7 good ways to end your presentation speech

As the saying goes, “Beginning in itself has no value, it is an end which makes beginning meaningful”. The conclusion of a presentation speech is just as important as its opening.

How you wrap up your presentation has a real impact on how people remember it. Will they leave feeling energized and ready to make a change, or quickly forget what they heard? Fear not, we’ve got seven killer ways to end things on a high note and make sure your message sticks with your audience. Get ready to inspire and leave a lasting impression!

Finish with a Memorable Story

A great way to conclude your presentation is by sharing a captivating story. Stories are proven to captivate your audience and make your message stick. Take it from TED speaker Simon Sinek who closed out his impressive talk on leadership with a tale of true heroism. His poignant anecdote on sacrifice hammered home the importance of great leadership and left a lasting impact on all who listened. Don’t miss out on the storytelling trick to make your presentations unforgettable.

Use a Personal Quote

A thought-provoking quote can leave a strong impact on your audience. Choose a quote that encapsulates your presentation’s central message—that of your own or from someone whose words carry weight on your topic. Be sure the quote is relevant and ties back to your speech. When Apple CEO Steve Jobs ended his 2005 Stanford commencement address, he quoted from The Whole Earth Catalog: “Stay Hungry. Stay Foolish.” This quote not only summarized his message but also encouraged graduates to continuously learn and take risks in life.

Show a Visual Summary

Want your audience to remember your presentation? Keep it visual! A simple slide that highlights the key takeaways from your speech will tie everything together and make it easier for your audience to retain the information. Plus, it reinforces your points and gives your audience something tangible to take away. Say goodbye to boring presentations and hello to engaged audiences!

Summary slide of a presentation to show how to create an overview.

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Leave Asking a Question

A thought-provoking question can encourage your audience to reflect on your presentation long after it has ended. Craft a question that stimulates their thinking and challenges them to apply the information you’ve presented in their lives. For example, environmental activist Al Gore often concludes his speeches on climate change with the question, “What kind of world do you want to leave your children?” This challenges listeners to consider their role in addressing the issue.

Reinforce Your Central Message

Summarizing your presentation’s key points and restating your core message helps to ensure that your audience has grasped the essence of your speech. Clearly articulate what you want your listeners to take away, and emphasize how this information can benefit them moving forward. For example, Dale Carnegie concludes his book, “The Quick and Easy Way to Effective Speaking,” by reminding readers that the fundamental principles of effective speaking lie in sincerity, knowledge, and enthusiasm—simultaneously reinforcing the book’s central message.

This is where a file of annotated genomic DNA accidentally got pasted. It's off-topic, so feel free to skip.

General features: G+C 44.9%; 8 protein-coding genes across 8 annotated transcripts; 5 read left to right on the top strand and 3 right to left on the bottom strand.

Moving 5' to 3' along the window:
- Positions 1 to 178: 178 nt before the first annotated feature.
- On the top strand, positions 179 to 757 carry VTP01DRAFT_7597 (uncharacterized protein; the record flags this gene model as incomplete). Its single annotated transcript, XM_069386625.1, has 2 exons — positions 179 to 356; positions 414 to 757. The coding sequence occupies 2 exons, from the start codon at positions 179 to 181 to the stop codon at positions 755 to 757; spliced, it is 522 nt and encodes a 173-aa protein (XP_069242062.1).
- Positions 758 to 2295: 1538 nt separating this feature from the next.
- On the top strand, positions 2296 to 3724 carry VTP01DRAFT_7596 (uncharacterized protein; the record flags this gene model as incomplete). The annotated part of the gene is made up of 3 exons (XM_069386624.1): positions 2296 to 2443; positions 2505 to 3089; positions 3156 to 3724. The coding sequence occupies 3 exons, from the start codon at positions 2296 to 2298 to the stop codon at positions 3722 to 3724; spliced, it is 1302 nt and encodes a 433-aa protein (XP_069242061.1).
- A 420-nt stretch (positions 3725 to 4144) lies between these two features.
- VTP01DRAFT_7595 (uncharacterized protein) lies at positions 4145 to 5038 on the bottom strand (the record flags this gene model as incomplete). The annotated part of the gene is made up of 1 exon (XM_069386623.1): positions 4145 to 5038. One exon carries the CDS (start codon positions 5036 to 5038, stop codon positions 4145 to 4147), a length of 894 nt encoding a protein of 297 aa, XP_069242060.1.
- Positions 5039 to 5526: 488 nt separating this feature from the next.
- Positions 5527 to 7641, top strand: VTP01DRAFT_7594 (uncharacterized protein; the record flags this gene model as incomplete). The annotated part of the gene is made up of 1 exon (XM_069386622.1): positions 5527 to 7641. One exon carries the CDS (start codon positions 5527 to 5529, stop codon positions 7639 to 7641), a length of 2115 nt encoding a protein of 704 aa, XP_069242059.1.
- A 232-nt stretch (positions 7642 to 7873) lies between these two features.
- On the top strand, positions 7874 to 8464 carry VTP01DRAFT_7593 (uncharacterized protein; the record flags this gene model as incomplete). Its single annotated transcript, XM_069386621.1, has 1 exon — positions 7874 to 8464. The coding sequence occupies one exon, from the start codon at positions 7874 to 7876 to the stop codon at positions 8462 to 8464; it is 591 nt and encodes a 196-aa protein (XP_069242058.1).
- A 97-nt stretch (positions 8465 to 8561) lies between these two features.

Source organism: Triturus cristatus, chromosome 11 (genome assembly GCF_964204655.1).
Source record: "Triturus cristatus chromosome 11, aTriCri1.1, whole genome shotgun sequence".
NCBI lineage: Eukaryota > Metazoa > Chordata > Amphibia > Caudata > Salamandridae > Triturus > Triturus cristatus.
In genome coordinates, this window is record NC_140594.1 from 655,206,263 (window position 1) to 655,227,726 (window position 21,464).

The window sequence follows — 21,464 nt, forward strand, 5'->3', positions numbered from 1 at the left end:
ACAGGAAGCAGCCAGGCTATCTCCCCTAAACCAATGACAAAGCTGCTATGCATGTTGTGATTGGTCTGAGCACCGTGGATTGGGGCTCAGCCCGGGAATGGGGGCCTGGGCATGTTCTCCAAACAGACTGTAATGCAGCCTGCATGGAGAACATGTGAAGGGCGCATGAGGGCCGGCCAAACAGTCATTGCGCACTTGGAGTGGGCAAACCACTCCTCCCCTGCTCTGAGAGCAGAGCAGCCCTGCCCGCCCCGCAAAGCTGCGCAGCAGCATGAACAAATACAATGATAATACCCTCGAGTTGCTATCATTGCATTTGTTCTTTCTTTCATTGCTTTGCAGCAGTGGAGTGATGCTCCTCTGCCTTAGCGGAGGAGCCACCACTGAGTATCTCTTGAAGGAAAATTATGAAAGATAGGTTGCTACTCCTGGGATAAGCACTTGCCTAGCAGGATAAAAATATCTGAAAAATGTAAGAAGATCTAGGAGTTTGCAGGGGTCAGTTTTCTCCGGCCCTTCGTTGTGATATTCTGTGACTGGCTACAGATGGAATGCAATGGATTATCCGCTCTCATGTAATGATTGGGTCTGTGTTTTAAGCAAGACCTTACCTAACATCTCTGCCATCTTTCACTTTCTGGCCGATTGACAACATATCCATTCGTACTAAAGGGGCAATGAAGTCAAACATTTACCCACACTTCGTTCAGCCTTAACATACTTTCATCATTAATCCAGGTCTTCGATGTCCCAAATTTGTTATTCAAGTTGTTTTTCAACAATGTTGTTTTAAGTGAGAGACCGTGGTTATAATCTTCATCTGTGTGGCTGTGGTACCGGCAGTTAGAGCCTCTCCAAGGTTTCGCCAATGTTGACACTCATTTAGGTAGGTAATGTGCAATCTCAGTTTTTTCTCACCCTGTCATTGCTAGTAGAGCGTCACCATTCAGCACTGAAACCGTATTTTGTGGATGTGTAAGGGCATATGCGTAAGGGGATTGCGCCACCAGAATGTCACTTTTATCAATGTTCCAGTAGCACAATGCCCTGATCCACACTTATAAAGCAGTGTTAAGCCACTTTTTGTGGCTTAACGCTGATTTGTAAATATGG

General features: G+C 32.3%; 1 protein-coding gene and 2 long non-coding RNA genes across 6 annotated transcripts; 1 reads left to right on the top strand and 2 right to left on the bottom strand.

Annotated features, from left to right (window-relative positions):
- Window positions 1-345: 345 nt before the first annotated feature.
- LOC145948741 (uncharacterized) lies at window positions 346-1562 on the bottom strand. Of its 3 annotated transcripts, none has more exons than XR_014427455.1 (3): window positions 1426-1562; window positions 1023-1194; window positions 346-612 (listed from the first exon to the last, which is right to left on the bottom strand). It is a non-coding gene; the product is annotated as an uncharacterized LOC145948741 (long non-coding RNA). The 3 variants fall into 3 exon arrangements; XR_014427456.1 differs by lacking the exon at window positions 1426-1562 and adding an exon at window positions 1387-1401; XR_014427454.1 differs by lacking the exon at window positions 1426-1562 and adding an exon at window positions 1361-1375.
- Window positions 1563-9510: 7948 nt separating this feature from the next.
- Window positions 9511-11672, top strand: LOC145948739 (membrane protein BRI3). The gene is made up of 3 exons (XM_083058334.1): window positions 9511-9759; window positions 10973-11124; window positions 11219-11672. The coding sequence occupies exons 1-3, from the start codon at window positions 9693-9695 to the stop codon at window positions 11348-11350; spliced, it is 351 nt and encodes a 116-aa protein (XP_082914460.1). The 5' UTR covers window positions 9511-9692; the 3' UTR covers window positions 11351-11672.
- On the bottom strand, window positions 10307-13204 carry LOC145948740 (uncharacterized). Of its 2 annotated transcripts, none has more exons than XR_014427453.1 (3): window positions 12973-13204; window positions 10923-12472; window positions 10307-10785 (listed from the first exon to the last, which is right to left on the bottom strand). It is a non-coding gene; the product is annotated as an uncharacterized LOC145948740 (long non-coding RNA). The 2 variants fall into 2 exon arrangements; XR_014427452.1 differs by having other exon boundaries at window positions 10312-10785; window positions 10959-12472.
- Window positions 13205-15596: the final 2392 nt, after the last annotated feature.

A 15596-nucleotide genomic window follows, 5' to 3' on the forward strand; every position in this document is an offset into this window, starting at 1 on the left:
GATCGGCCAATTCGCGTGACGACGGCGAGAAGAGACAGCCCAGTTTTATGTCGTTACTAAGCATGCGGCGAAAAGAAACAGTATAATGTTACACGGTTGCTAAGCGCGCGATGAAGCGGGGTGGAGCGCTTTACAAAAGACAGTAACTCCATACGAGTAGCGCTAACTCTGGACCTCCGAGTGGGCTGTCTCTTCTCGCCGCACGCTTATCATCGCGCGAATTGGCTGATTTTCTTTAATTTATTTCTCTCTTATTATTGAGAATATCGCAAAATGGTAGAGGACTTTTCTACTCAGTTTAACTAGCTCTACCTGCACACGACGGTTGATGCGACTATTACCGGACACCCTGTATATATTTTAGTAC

Provide Next Steps

Audiences appreciate a clear sense of direction when it comes to applying the ideas you’ve presented. Offer concrete steps they can take to implement those ideas in their lives or careers, helping ensure that the information they’ve received is put to good use. For instance, encouraging employees to reflect on and discuss how department goals align with the company’s vision can be an effective way of concluding a presentation on aligning team objectives with overall business strategies.

End with a Call-to-Action (CTA)

Have you ever watched a presentation that felt like it was missing something? That something is a call to action. A CTA is like the cherry on top of your presentation sundae. It gives your audience a clear next step to take after enjoying the content you’ve provided. So, what makes a great CTA? It should be clear, specific, and memorable. For example, if you’re presenting on the benefits of a software program, your CTA could be “Sign up for a free trial today.” It’s straightforward and easy for your audience to remember. Give it a try right now, with our AI Presentation maker.

In conclusion, mastering the art of closing your presentation is as crucial as starting it.  Leaving a lasting impression on your audience is a must, no matter if you go for a memorable story, a personal quote, a visual summary, a thought-provoking question, reinforcing your central message, providing next steps, or ending with a powerful call-to-action, the key is to ensure that your audience remains engaged and inspired long after your speech has ended.

By incorporating these seven effective strategies, you will not only captivate your audience but also encourage them to take meaningful action based on the insights you’ve shared. And always remember, expressing gratitude towards your listeners is the perfect finishing touch to any presentation.